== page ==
Young people can stay under their parents' health insurance until the age of 31 from this year as more are expected to stay in education and live at home longer.
The federal budget extended the age limit from 25 to 31 to help ailing health funds, but experts predict it will also help more young people facing the risk of unemployment in a tougher COVID-19 economy.
Catholic Health Australia policy director James Kemp said the federal government’s decision to raise the age that young people can stay on their parents' health insurance policy "could not have come at a better time".
"The last year has been incredibly tough for young Australians. Unemployment rates have rocketed amongst the under 30s and many are facing an uncertain future," he said.
"This important change will provide peace of mind and allow far more young Australians to remain on their family insurance policy and therefore be able to access private health care when they need it."
Mr Kemp said even before COVID-19 emerged, young people were battling high rents, flat wage growth and the prospect of saving for years to buy a house.
"It’s even more understandable that private health insurance is not top of your mind when you’ve had to move back home to make ends meet and are surviving on JobKeeper or JobSeeker," he said.
Mr Kemp said the private health insurance system was in crisis making it vital to retain young people who were drifting away from cover.
Federal Australian Medical Association vice-president Chris Moy said the AMA supports increasing the age of dependents on family policies.
"The AMA supports all policy levers that might arrest the decline in participation of young people in private health insurance," Dr Moy said.
"It reflects changes to demographics and household circumstances, including the trends to stay in education longer and leave the family home later than previously."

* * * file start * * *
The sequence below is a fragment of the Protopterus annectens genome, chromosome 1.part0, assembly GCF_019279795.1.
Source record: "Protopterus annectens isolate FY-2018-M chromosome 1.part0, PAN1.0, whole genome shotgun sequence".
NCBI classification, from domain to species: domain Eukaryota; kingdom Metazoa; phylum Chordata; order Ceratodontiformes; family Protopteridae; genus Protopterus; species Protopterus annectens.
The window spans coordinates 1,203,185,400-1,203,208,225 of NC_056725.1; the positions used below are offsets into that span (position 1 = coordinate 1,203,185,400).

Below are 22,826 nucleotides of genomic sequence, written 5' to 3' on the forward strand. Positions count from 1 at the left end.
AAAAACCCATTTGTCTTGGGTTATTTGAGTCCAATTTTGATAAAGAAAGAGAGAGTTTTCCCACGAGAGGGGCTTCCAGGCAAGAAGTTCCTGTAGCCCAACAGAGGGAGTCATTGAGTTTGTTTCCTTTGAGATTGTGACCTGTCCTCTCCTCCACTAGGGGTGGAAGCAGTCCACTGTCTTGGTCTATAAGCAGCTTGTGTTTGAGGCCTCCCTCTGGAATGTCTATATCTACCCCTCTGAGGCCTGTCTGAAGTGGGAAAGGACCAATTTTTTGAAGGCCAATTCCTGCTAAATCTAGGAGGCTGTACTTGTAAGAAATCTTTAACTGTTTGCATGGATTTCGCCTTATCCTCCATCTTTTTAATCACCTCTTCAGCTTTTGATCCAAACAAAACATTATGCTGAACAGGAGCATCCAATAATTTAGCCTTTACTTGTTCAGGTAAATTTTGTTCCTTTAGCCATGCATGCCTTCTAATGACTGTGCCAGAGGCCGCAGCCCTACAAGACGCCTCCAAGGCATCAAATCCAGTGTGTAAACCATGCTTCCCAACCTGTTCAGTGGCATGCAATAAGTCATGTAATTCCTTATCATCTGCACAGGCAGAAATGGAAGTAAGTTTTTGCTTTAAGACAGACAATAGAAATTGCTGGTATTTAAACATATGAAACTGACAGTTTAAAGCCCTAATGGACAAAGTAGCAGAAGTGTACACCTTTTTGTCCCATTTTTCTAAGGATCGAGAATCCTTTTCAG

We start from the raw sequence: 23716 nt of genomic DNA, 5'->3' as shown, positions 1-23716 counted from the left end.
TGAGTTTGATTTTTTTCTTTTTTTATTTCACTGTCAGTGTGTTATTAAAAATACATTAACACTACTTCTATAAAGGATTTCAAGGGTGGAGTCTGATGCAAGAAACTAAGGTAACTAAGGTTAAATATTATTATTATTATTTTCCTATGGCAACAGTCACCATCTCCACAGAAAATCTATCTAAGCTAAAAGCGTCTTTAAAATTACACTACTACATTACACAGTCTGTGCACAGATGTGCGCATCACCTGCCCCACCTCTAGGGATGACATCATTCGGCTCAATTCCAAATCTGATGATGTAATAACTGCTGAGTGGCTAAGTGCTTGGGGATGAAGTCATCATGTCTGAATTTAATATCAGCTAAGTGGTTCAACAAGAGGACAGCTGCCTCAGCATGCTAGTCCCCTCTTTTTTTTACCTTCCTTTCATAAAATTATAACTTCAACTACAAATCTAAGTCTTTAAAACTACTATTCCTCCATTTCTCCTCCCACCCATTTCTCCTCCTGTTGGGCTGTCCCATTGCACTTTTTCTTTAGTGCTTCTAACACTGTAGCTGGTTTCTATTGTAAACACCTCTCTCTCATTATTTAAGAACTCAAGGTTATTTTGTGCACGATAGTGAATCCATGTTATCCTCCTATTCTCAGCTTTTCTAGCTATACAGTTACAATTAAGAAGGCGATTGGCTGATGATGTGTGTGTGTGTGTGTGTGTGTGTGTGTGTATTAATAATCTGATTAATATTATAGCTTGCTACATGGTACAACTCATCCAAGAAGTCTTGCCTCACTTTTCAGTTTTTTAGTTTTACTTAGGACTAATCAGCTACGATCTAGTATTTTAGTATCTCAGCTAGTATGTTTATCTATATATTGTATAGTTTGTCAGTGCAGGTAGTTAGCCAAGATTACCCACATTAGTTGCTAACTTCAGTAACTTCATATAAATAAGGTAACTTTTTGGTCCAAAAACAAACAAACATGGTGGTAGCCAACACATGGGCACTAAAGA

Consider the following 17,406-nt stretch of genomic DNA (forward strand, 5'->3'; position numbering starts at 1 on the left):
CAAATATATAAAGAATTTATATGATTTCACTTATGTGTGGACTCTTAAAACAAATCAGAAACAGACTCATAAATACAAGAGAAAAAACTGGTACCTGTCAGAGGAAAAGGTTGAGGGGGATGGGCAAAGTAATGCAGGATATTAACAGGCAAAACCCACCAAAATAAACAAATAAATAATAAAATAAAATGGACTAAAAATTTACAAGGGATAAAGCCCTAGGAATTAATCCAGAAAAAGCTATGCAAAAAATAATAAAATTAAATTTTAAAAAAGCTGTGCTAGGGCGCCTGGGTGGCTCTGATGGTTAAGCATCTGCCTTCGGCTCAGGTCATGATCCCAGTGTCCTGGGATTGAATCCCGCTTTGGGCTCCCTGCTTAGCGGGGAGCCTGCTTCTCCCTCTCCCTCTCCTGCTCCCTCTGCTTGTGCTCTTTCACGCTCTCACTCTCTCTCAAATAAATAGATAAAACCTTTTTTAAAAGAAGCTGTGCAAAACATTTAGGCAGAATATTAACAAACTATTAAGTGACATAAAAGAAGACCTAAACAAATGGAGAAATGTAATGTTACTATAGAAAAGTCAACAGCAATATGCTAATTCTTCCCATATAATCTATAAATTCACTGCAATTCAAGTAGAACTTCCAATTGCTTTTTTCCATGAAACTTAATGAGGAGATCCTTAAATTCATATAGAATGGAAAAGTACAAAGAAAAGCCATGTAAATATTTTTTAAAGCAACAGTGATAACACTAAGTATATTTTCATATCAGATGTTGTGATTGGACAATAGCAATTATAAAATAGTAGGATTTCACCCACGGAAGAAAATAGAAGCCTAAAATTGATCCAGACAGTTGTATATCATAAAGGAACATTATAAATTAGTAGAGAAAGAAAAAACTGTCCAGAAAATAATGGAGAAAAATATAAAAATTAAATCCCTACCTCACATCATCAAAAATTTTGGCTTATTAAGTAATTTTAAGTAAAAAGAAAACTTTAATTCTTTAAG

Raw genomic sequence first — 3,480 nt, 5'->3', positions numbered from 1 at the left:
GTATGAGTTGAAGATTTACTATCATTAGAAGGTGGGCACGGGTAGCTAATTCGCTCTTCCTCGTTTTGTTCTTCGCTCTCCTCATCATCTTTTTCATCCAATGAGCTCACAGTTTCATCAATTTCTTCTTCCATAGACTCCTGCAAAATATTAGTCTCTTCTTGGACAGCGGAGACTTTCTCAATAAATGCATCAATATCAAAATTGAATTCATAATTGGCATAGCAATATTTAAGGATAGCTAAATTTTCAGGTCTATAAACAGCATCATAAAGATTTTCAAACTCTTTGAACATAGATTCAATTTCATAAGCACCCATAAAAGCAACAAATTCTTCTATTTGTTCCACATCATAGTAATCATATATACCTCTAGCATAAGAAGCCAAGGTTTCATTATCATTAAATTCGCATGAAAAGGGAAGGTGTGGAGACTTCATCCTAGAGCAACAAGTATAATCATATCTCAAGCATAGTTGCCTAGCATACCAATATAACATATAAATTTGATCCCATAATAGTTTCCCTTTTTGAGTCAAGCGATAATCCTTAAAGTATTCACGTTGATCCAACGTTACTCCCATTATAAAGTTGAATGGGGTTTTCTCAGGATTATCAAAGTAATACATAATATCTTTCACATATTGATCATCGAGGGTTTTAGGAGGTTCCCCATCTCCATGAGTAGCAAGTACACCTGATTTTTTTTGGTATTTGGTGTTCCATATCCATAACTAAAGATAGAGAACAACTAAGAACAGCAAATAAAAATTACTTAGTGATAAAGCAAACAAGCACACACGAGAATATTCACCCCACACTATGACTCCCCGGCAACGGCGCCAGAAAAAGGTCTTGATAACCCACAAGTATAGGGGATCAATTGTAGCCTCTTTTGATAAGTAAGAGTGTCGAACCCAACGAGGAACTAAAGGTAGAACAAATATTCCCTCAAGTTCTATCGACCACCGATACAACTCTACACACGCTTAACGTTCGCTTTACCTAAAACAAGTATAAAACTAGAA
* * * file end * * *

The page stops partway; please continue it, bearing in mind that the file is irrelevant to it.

The AMA's analysis shows that the number of young people leaving the private health insurance system from the age of 25 has had a negative impact on premiums and their affordability.
Ben Harris, director of policy and research at Private Healthcare Australia, the industry’s peak body, said private health funds recognised that an increasing number of young people depended on their parents throughout their 20s.
"An arbitrary age cut-off at 24 risks leaving some people without private health cover options," he said.
"This policy is more important than ever before as public hospitals are under pressure due to the pandemic, with elective surgery waiting lists exceeding 1.5 years for common procedures.
"As the country recovers from the COVID-19 pandemic, it is crucial that we ensure private health is affordable to those who need it."
Stephen Duckett, a health economist from the Grattan Institute think tank, said he was doubtful whether the policy would result in more young people taking out health insurance policies when they hit the age of 31.
Those without private health insurance face a premium increase of 2 per cent each year from the age of 31. Dr Duckett said private health funds believe that the extension of the age to 31 will encourage more young people to take out health insurance cover in their own right to avoid a premium increase.
"I don't think it will, but that's a judgment call," he said.
"Young people have very low rates of health service use. The benefit to a young person of being covered by their family's policy is quite minimal really because their risk is minimal.
"COVID does increase unemployment among young people and reduces the average income of young people. To the extent young people are insured, they would be more likely to drop out, so this can only help them. But it wasn't the motivator."